Luciana Berger MP, Labour’s Shadow Public Health Minister, said: “This shouldn’t be happening in 21st century Britain and the Government’s response is hopelessly complacent.

“People are living under greater pressure and struggling with the cost of living”.

“Hundreds of thousands are forced to turn to food banks and sadly it’s unsurprising people are eating less, and eating less healthily too”.

“David Cameron needs to listen to what the experts are saying and tackle the cost of living crisis that is driving people into food poverty.”

Cases of malnutrition have been steadily increasing since the 2010 general election.

In 2009/10 there were 3,899 hospital admissions for this, in 2010/11 there were 4,660, in 2011/12 there were 5,396 then in 2012/13 this had risen again to 5,594.

People unable to feed themselves adequately needing hospital admission saw a significant rise to 6,686,  where malnutrition was the primary or secondary diagnosis during 2013/14.This is a rise of 71 per cent from 3,899 in the year up to April 2010.

Chris Mould, chief executive of the Trussell Trust which runs a nationwide network of food banks, said: “This shows increases in diseases related to poverty and that’s alarming.

“Our food banks see tens of thousands of people who have been going hungry, missing meals and cutting back on the quality of the food they buy.

“We know quite a large proportion of the population are struggling to get nutritious food on the table. And at the extreme end of that you get people who are malnourished”.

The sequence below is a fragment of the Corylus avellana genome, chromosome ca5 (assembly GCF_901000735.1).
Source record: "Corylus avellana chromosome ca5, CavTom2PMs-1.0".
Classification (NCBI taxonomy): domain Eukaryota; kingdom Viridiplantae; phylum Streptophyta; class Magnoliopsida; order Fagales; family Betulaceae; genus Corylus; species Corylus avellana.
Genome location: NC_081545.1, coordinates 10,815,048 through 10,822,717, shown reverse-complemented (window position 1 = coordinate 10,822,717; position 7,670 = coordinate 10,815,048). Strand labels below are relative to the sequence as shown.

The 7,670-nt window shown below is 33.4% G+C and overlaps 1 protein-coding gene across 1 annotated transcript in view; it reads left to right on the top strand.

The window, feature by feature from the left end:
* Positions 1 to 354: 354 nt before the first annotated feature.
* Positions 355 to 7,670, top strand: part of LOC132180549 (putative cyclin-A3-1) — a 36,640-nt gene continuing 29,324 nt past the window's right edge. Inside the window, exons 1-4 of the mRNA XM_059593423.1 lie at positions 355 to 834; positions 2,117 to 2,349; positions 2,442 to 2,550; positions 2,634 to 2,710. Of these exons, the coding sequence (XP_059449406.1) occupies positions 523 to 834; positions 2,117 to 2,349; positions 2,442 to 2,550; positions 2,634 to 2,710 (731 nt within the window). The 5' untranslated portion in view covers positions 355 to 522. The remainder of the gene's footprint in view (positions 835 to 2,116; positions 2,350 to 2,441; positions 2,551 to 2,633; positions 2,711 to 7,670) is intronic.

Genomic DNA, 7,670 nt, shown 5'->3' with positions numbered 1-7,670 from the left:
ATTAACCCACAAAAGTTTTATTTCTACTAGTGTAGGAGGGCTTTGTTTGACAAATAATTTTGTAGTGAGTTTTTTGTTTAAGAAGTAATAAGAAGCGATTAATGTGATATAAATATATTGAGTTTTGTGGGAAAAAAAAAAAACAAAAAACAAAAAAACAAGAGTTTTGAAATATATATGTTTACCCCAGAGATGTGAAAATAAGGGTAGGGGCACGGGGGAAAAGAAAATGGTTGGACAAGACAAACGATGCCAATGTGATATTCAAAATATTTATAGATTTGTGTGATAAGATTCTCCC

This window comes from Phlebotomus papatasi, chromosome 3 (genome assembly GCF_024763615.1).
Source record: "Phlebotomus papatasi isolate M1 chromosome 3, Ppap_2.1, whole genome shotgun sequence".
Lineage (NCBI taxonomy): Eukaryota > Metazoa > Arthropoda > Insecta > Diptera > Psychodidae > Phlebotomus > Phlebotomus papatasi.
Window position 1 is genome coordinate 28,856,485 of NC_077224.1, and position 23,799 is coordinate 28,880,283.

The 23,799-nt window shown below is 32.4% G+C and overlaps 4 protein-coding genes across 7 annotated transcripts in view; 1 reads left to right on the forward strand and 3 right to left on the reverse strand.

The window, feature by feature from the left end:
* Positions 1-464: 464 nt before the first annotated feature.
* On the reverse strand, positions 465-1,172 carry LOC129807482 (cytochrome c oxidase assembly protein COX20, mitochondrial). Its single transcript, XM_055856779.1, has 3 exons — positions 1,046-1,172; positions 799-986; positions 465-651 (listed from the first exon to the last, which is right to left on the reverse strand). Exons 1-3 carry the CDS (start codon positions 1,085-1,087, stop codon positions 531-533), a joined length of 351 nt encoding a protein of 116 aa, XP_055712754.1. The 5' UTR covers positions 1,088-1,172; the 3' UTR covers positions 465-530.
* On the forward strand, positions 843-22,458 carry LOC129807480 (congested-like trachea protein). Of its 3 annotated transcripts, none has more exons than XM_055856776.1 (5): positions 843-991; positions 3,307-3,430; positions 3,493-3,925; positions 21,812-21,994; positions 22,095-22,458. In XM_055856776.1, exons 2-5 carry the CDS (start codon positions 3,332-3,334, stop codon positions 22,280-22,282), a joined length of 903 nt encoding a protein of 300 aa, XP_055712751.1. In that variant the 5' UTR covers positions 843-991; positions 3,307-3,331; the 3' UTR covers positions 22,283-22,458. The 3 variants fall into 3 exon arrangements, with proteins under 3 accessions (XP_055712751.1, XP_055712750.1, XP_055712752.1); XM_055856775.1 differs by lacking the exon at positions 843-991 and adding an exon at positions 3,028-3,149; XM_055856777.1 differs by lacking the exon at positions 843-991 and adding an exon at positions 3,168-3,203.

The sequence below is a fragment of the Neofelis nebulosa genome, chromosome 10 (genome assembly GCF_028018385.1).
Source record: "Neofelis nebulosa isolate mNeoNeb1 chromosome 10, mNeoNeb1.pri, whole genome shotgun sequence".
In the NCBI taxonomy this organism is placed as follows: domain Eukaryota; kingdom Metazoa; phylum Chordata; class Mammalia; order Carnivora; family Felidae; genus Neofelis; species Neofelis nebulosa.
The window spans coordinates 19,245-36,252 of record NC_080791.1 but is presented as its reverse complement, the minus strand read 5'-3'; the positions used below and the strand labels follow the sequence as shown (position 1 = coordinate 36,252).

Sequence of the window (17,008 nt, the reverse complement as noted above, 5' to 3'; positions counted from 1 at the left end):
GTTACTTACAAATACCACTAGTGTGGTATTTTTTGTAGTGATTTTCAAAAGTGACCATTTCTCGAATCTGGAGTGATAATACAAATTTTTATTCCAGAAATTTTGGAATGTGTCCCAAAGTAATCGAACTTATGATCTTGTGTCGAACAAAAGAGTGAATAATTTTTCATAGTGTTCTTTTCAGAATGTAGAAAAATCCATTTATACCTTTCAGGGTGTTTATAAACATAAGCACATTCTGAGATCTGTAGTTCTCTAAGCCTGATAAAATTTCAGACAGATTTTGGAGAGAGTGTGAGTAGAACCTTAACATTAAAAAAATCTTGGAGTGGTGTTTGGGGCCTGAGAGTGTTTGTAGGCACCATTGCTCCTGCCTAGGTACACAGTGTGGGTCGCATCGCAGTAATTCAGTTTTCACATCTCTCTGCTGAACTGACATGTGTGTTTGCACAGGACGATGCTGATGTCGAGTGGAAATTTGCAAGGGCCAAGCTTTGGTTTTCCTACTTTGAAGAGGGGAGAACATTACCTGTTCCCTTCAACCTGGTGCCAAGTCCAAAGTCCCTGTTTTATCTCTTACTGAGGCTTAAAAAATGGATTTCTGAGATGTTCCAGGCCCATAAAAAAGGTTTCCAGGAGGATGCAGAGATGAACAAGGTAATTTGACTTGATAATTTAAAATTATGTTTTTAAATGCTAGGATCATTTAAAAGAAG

“We don’t believe anyone should have to go hungry in the UK”.

“The scale of the increases we’re seeing must be further investigated to find out why this is happening”.

Scurvy is a disease associated with pirates stuck at sea for long periods – has increased by 31 per cent in England since 2010. This is caused by a lack of vitamin C and is usually due to an inadequate diet without enough fresh fruit and vegetables.

Figures from January this year from the NHS indicate that there were 833 hospital admissions for children suffering from Rickets – a condition which is caused by a lack of Vitamin D, from 2012-13. Ten years ago, the figure was just 190.

The disease, which causes softening of the bones and permanent deformities, was common in 19th century Britain but was almost eradicated by improvements in nutrition. The body produces vitamin D when it is exposed to the sun, but it’s clear that adequate diet plays an important role, too, since the decline of Rickets happened at a time when we saw an improvement in the diets of the nation as a whole.

It is thought that malnutrition is the main cause, children are most at risk if their diet doesn’t include sufficient levels of vitamin D.

Low incomes, unemployment and benefit delays have combined to trigger increased demand for food banks among the UK’s poorest families, according to a report commissioned by the government and released earlier this year,